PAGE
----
fMBT - fMBT in Android UI testing

fMBT version 0.9 introduces a bunch of improvements in modelling, Android testing and debugging UI tests. In this blog I will demonstrate these and some earlier fMBT improvements with an Android UI testing example.

Setting up the environment

In order to use fMBT for Android testing, you will need three things: fMBT (v0.9 or later), Android SDK, and either an Android device or emulator. Here are the details.

In Android SDK, Platform tools (especially adb) is the minimum requirement.

If you use Android emulator, make sure to include a SD Card. A couple of megabytes is enough. If you wish to run the fMBT Android example, I recommend emulated Nexus S with Android 4.2.2.

If you use an Android device, you will need to enable USB debugging in Settings.

Your Android environment is ready when you can login to the device or emulator with adb shell.

First steps with fmbtandroid

fmbtandroid is a Python library for Android UI testing. Reading docs and trying it out is most convenient in Python shell. (I warmly recommend enabling history and tab completion or using an enhanced shell like IPython). Example:

$ python
>>> import fmbtandroid
>>> help(fmbtandroid)
>>> help(fmbtandroid.Device)

Instantiating fmbtandroid.Device connects to the first available Android device in adb devices list. After that you can send inputs and verify screen contents. Visual log helps inspecting has been done. Run the following example in Python.

import fmbtandroid

# Connect to a device or emulator.
d = fmbtandroid.Device()

# Start writing log to example.html
d.enableVisualLog("example.html")

# Take a screenshot for bitmap and OCR matching.
d.refreshScreenshot()

# Require starting from the homescreen.
assert d.verifyOcrText('Google'), "not in homescreen"

# Open application grid by tapping 50 % of max. X and 95 % of max. Y.
# The origo is in the top left corner of the display.
d.tap((.5, .95))

# Wait until "Browser" text appears on the display, then tap it.
assert d.waitOcrText('Browser'), "could not find 'Browser' in appgrid"
d.tapOcrText('Browser')

Now see the log: chromium example.html. When you open the first log item, you will see screenshots from the device with tapped coordinates and recognized texts highlighted in them, and timestamps for all calls and returns. When this kind of sequences are executed by fMBT during a test run, log entries are grouped under names of AAL/Python code blocks. In this example, all log entries are under "undefined" block, as fMBT did not generate this test.

In general, it is perfectly fine to use fmbtandroid for Android testing in without fMBT, too. Logging is the only feature in it fmbtandroid that has a built-in support for fMBT test steps, but even that can be overriden.

Taking reference bitmaps for swipeBitmap, tapBitmap, verifyBitmap and waitBitmap is pretty convenient with screenshot tools like Shutter. You can grab bitmaps either directly from emulator's screen, or from the device by executing in shell:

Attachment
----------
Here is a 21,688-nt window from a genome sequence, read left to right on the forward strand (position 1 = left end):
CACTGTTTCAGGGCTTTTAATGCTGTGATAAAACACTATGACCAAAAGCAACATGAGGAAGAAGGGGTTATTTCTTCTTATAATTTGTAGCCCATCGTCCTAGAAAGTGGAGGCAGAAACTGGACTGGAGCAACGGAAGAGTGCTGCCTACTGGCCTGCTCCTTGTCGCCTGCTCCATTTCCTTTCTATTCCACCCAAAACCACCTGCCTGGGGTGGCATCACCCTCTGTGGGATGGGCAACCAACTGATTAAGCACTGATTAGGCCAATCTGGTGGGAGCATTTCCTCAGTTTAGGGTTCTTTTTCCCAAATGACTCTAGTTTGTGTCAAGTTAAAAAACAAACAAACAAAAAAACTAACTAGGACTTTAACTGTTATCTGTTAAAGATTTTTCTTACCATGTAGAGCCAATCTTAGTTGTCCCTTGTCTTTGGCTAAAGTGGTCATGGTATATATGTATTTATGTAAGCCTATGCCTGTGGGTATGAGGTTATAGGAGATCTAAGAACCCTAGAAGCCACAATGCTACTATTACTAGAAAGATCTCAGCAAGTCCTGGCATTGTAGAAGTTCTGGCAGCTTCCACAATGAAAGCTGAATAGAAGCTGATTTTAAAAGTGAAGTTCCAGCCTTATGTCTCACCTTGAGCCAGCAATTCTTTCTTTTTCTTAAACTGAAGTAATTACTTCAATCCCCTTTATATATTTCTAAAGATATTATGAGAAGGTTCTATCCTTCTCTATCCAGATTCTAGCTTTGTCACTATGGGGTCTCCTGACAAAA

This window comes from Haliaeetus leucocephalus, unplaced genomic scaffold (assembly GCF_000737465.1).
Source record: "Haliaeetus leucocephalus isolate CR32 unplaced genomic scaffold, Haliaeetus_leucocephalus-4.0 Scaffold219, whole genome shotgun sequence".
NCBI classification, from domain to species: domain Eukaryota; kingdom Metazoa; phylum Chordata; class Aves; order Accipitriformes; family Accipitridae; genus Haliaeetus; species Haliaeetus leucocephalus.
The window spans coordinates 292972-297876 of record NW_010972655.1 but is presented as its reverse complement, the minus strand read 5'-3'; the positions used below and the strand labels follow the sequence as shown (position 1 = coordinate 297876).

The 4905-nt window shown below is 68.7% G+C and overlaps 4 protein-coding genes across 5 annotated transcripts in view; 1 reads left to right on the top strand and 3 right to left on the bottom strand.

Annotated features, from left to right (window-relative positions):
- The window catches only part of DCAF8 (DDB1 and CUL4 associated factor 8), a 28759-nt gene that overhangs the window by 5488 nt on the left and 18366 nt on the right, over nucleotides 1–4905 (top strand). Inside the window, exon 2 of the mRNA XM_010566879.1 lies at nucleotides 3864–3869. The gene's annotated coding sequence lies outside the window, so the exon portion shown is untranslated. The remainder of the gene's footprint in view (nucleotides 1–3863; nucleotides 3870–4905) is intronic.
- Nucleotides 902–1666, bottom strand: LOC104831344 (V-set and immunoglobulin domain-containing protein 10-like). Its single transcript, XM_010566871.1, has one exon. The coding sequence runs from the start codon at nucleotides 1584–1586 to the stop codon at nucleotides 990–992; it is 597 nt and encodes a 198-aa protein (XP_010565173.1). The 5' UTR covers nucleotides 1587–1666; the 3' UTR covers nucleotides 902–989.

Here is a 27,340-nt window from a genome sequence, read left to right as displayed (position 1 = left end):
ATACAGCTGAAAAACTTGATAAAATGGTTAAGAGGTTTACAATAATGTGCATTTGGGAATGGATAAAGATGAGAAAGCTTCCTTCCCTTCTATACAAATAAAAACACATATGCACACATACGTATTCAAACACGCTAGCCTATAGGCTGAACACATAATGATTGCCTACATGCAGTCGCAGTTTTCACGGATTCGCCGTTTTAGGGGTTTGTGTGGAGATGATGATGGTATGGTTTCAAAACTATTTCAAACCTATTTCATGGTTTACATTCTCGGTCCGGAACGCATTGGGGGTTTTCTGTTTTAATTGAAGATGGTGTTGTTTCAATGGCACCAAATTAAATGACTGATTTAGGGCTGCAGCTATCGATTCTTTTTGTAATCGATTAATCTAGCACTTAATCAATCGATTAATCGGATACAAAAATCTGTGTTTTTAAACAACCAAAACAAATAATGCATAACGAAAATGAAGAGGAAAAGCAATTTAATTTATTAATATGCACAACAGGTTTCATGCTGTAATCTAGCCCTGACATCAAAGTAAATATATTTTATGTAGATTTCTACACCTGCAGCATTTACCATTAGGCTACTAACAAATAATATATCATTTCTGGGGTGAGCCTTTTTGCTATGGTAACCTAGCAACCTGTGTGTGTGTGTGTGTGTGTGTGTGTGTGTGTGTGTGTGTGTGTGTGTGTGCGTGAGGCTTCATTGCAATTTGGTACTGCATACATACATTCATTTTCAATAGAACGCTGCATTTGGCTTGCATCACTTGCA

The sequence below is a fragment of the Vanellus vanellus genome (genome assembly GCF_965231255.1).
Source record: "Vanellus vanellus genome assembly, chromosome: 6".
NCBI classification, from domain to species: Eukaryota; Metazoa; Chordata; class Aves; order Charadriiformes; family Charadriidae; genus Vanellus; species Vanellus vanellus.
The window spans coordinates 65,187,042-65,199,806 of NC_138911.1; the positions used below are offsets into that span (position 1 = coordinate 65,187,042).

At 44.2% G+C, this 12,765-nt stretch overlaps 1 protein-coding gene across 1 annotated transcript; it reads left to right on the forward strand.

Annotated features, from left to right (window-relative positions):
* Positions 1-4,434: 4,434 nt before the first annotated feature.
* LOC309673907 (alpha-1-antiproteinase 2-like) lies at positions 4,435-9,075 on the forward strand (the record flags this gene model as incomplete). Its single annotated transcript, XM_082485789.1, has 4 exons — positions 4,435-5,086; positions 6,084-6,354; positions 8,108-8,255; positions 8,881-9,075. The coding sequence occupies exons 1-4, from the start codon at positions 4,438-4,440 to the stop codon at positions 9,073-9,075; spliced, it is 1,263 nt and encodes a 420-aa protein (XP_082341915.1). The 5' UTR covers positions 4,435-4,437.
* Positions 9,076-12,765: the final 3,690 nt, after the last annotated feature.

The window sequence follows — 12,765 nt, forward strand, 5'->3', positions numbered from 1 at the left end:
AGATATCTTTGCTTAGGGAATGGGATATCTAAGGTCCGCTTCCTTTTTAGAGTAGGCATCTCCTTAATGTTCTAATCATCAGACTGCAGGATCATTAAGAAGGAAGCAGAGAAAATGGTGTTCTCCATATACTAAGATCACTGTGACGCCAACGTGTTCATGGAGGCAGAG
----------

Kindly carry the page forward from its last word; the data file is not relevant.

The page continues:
# Save screenshot from the device (or emulator) to /tmp
python -c 'import fmbtandroid; fmbtandroid.Device().refreshScreenshot().save("/tmp/screenshot.png")'

# Display the screenshot
display /tmp/screenshot.png &

# Capture a region from the screenshot to a bitmap
shutter -s -exit_after_capture -o webpage-logo.png

Generating tests

In Android UI test example fMBT generates tests from test steps defined in phone.aal. It is written in AAL/Python language.

You can fetch the test and open it in the editor as follows:

git clone https://github.com/askervin/fmbt-androidtest
cd fmbt-androidtest
fmbt-editor phone.aal regressiontest.conf

Generated test can be seen in the Test tab (F6). It is generated from phone.aal according to test configuration in regressiontest.conf. The configuration aims to cover all possible input pairs (perm(2)). You can change this, for instance, to cover five unique input sequences from launching the phone application to returning to the homescreen: replace coverage = ... line in regressiontest.conf with

coverage  = uinputs(from 'i:launch.*' to 'i:return.*')
pass      = coverage(5)

Tip: you can view measured coverage by right-clicking the Test tab and choosing Coverage in the menu.

Running the test

Run the test in fmbt-androidtest example:

  1. Start Nexus-S emulator in Android SDK.
    • Make sure adb shell connects to it.
    • Make sure Nexus-S is in the homescreen and there are no calls in progress.
  2. Execute fmbt regressiontest.conf in the fmbt-androidtest directory.

Once the test run is over, run chromium devicelog.html to see the details in each executed test step and verified states.

Project: 

Comments

Antti Kervinen's picture

Update: new platforms and fmbt-scripter

fMBT GUI testing support has improved a lot since writing this blog. Most significantly,

  • fmbtandroid-like GUI test interface supports testing Tizen, Windows, X11and anything that runs a VNC server. See wiki for more information.
  • fmbt-scripter helps writing and debugging Python test code, and it makes selecting bitmaps easy from any platform supported by fMBT's GUI test interface. As an example, move text cursor on "clock.png" in test script, click the "Select clock.png" button and select the bitmap from the screenshot on the left.

fmbt-scripter and Nexus-s

 

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